(BBC) Donald Trump has become the third US president in history to be impeached by the House of Representatives, setting up a trial in the Senate that will decide whether he remains in office.
The House voted on two charges – that the president abused his power and that he had obstructed Congress.
Nearly all Democrats voted for the charges and every Republican against.
President Trump’s Republicans control the Senate so it is highly unlikely he will be removed from power.
As voting took place in the House, Mr Trump was addressing a campaign rally in Battle Creek, Michigan.
He told a cheering crowd: “While we’re creating jobs and fighting for Michigan, the radical left in Congress is consumed with envy and hatred and rage, you see what’s going on.”
The White House released a statement saying that the president was “confident that he will be fully exonerated” in a Senate trial.
After 10 hours of partisan debate on the merits of the two impeachment charges against President Trump, the House called for votes at about 20:30 local time (01:30 GMT).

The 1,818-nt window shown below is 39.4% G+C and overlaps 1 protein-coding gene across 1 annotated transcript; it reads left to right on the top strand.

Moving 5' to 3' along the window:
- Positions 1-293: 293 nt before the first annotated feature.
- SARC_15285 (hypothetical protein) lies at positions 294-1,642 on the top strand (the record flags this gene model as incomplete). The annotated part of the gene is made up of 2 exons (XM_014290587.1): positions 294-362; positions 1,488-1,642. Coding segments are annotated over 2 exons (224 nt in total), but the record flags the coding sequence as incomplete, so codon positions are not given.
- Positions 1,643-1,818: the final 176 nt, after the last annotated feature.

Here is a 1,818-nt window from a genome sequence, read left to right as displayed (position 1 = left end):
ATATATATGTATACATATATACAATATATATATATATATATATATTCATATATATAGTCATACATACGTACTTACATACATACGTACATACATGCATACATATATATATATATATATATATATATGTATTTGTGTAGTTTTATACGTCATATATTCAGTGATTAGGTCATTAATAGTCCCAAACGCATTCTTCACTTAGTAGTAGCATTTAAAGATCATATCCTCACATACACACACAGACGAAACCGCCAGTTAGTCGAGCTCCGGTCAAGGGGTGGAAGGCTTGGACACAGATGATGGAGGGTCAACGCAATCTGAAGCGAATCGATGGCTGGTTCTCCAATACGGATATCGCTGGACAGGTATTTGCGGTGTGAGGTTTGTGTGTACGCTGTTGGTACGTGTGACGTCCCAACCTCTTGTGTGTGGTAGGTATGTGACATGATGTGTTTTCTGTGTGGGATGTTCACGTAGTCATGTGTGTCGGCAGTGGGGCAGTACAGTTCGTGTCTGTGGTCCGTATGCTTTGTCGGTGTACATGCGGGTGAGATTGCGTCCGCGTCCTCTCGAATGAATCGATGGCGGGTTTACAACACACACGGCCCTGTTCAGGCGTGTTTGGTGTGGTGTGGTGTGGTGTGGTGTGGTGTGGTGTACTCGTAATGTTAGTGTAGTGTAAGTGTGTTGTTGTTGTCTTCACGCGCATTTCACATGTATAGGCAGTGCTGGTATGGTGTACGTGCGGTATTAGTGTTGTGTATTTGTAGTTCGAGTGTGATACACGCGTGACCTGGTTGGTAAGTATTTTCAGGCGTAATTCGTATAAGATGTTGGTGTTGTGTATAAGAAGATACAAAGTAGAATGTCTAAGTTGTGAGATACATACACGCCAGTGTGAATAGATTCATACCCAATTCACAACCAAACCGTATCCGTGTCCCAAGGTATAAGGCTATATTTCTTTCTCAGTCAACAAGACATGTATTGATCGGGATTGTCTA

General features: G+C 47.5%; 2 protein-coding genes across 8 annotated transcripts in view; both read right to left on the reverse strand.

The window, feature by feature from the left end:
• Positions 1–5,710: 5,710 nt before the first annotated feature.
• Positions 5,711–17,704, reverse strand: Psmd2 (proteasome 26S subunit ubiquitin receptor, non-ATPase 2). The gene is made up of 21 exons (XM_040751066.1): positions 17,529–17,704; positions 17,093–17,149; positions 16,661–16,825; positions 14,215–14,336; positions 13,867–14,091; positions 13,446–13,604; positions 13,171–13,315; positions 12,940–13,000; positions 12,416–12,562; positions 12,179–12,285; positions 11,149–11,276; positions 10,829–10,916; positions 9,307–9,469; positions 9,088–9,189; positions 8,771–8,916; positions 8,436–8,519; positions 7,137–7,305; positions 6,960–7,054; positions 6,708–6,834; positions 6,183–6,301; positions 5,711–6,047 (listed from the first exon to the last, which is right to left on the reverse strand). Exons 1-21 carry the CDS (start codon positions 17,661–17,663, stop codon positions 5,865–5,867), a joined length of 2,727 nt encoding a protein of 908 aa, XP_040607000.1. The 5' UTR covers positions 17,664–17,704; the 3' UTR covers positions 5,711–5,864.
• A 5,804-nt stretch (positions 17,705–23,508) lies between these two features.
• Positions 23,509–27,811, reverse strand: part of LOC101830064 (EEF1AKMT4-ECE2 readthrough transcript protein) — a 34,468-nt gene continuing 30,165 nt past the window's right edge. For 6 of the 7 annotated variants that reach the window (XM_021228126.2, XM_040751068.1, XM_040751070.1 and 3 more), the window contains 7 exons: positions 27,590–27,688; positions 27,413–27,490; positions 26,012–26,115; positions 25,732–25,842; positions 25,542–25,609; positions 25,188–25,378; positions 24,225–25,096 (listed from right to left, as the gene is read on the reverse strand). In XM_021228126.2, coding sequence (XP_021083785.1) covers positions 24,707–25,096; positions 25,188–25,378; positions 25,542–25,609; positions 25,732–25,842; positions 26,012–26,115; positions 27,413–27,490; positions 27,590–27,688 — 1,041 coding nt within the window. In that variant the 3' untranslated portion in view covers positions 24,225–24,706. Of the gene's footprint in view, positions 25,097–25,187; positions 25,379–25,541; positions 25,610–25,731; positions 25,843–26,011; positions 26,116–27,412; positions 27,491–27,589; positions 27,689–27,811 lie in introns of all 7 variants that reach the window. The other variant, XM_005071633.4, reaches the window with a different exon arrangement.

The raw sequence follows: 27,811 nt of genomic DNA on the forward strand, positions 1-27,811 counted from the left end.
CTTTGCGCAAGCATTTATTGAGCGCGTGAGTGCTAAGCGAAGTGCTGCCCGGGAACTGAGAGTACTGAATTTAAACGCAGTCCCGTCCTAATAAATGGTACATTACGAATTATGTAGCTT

The first charge is abuse of power, stemming from Mr Trump’s alleged attempt to pressure Ukraine to announce investigations into his Democratic political rival, Joe Biden.
It passed by 230 votes to 197, almost completely on party lines. Only two Democrats opposed – New Jersey’s Jeff Van Drew, who is set to leave the party, and Minnesota’s Collin Peterson.
The second charge is obstruction of Congress, because the president allegedly refused to co-operate with the impeachment inquiry, withholding documentary evidence and barring his key aides from giving evidence.
It passed by 229-198. Democrat Jared Golden of Maine voted for the first charge but opposed this.
No Republicans supported impeachment, although ex-party member Justin Amash, from Michigan, did.
Democratic presidential candidate Tulsi Gabbard voted “present” on both charges – effectively an abstention. Two members were absent for personal reasons.
Being impeached places Donald Trump alongside only two other presidents in the nation’s history – Andrew Johnson and Bill Clinton.
Unlike in the House of Representatives, where a simple majority vote was enough to pass impeachment, two thirds of senators will need to vote to remove Mr Trump for it to happen.
That means 67 of the 100 senators must back the move. Given there are only 47 Democrats or independents, 20 Republicans would have to support removal, which looks very unlikely.